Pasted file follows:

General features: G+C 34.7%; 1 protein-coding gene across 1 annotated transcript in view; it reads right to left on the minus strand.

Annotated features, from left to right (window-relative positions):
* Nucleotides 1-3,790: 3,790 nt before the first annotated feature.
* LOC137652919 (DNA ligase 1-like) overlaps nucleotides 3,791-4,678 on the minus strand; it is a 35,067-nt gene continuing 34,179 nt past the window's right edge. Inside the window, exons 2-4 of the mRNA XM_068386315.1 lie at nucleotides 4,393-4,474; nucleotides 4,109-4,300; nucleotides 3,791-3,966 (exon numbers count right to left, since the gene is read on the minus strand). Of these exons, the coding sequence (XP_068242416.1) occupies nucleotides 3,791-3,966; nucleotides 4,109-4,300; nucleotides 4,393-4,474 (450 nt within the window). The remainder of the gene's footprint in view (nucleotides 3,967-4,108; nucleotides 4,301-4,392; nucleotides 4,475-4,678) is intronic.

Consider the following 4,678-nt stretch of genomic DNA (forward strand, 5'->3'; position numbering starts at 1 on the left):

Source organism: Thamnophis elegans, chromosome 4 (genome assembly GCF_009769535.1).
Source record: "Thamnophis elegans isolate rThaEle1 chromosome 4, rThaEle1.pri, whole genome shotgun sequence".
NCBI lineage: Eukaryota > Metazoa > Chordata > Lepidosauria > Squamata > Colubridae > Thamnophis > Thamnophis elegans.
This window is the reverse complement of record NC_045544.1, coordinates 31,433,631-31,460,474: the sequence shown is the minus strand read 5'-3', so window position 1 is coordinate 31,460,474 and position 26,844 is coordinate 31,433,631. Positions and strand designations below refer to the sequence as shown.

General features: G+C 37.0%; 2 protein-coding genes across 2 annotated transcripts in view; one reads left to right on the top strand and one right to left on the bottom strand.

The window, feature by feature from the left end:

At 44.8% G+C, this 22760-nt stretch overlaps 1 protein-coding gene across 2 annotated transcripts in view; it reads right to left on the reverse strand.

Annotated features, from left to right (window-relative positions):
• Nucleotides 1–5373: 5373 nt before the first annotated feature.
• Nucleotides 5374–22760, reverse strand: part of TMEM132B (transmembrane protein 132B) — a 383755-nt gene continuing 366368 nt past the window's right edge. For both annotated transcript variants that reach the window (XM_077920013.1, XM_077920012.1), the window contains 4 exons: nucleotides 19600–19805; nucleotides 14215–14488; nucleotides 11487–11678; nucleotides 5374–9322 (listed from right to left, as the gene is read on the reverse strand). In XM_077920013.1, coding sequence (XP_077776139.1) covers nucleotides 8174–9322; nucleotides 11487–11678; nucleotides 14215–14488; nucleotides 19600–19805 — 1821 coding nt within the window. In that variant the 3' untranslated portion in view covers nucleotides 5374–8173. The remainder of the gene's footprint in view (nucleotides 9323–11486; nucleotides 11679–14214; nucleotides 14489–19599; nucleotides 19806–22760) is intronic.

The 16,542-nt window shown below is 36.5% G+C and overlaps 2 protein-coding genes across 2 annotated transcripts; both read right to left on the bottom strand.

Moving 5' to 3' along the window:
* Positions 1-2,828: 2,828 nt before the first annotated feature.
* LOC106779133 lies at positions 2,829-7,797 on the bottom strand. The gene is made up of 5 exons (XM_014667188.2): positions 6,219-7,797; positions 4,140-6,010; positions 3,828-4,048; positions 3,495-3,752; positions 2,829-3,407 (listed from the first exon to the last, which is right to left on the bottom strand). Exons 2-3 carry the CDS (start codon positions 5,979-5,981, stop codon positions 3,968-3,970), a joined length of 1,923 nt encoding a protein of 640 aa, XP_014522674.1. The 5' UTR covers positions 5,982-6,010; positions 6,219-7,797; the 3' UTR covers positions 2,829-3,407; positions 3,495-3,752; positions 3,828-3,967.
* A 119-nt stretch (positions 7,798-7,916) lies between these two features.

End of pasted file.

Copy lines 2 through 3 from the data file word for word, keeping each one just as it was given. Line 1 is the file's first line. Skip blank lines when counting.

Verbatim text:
Annotated features, from left to right (window-relative positions):
* Nucleotides 1-3,790: 3,790 nt before the first annotated feature.